Company: Ranchero Software

Price: $39.95

Everyone knows what a RSS feed is, well maybe not everyone. If you don’t know what an RSS feed is send me your home address and I’ll personally come kick you to death for being so out of touch. I’m joking, my knees feel like gravel in a Ziplock bag, I couldn’t kick an ant to death. The threat does illustrate a point, most computer articles assume you have a fairly good rapport with a computer. The implication is that on some level you understand the inner workings and the supposed benefits of this or that feature. This is a mistaken notion: Many folks don’t care to know the particulars of any one process they just want the thing to do something useful. Not a big demand to my way of thinking, but products that meet this criteria are fairly rare. So let’s take a look at a Mac add on that adds premium functionality with minimal fuss: NetNewsWire by Ranchero software.

What NetNewsWire (hereafter referred to as NNW, don’t confuse it with the Hitchcock movie) does is pretty simple. NNW fetches all the headlines from your particular sites of choice (as long as they have the appropriate news feed) and displays them in a window. The end product looks exactly like this:

A picture may be worth a thousand words but this snap needs a little explanation. On the left hand side you have a list of sites you’ve subscribed to, on the upper left you have the headlines from the selected site and in the lower left pane you have the first few lines of the article. What’s so great about all this? Think of all the content you can avoid and even more useful imagine the time and carpal tunnel damaging clicks you can eschew by knowing whether or not a particular site contains something actually worth reading. Once you decide an article is worth reading a click opens said link in your favorite browser. That’s what I call that functionality.

At this point you can see the benefits of NNW and if you can’t… well give me a second. Reflect for a moment on the time savings afforded to the dial up user (most folks still use dial up). Instead of clicking and waiting followed by disappointment or elation you can cherry pick your stops. Now think of the guy who should be working but is instead surfing (you know who you are) the man hours saved boggles the mind. These benefits, while impressive, wouldn’t be worth much if NNW is hard to set up or difficult to use. Fortunately NNW is fairly easy to get running. In my case I downloaded NNW and opened it. NNW comes with fifteen sites built in (you can unsubscribe) so when you first fire up the program you get a dock icon that looks like this:

That’s a lotta content

The red rectangle works like the red dots in Mail, the number represents unread headlines (as you can see there’s a bunch headlines out there). In any event with minimal effort you’re on your way to headline filled nirvana. This is the paragraph where the contrary information is usually presented. For example if you really hate something, this is where you put the positive features. If a product is pretty great this section is generally reserved for minor complaints. My complaint, small as it was, was going to be that the RSS feeds can be hard to find. A trivial complaint to be sure, but at least it was something. Talking to Brent at Ranchero software I discovered that all you really had to do was click subscribe and type the name of the web site in the box that says “RSS URL”. I am told that NNW will then usually find the RSS feed if one exists. I tried this protocol and NNW found the RSS feed every time. Still, The folks at Ranchero say NNW generally finds the feed so I’ll guess NNW misses a few. Even at less than 100% the concept is pretty good: Just type in the URL of the site and NNW will find the feed! That’s a feature so simple even an Alabama graduate could master it.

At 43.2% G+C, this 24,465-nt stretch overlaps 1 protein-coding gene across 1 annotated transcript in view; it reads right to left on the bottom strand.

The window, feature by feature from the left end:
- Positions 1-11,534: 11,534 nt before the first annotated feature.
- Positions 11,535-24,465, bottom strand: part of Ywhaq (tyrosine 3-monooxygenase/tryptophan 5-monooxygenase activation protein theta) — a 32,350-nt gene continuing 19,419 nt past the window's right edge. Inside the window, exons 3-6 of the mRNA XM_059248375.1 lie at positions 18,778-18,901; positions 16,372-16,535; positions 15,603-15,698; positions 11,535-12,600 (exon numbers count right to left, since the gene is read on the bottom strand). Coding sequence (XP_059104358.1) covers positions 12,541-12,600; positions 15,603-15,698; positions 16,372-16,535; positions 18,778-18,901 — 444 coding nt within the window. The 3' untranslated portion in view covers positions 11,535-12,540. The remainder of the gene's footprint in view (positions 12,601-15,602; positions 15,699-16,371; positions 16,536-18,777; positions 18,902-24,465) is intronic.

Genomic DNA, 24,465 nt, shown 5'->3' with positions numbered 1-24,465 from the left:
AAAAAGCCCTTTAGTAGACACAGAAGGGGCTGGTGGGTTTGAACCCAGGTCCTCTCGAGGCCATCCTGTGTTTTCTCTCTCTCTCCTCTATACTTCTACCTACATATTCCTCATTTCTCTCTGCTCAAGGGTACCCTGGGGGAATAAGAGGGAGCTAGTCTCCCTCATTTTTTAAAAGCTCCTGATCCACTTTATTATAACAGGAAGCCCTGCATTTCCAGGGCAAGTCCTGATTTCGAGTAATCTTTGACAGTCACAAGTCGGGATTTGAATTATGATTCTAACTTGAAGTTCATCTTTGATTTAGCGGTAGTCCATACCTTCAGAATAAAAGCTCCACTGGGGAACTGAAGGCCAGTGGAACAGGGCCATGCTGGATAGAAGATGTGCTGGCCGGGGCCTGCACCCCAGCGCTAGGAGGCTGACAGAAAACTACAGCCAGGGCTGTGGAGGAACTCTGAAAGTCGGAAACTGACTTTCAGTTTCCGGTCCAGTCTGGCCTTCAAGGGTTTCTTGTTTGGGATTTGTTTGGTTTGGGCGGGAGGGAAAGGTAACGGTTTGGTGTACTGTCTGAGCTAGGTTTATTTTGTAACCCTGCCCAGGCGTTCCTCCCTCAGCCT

So adding content to NNW is no problem but how do you find the content you want to add? Well NNW won’t let you down. NNW features a drawer which contains 886 sites you might want to subscribe to (thankfully the sites are organized by topic).

NNW doesn’t stop with a paltry 886 sites, nope, the last option under the “subscriptions” drop down menu is “Find More Sites”. I don’t know how many more sites you can find with this feature but you’ll give up looking before you use up that particular resource. I’d say NNW has all the bases covered: ease of use, functionality and a clean look.

Bottom Line: NNW is extremely useful, easy to use and simple to set up, all in all a great way to add functionality to your Mac. NNW also excels at following blogs, blogs are possibly the most uneven form of internet publishing, a crap shoot of content. NNW allows you to skip “Wow, I just learned to dislocate my finger at will” while reading “This is the Mock Up of the New iMac i was Contracted To Do”. I’m not sure which is worth more: finding the really good stuff or avoiding the really bad stuff, either way NNW is worth the cash outlay.

Pros: Adds useful functionality to your Mac
Cons: None

MacMice Rating: 5 out of 5, it should come bundled with Safari

Chris Seibold

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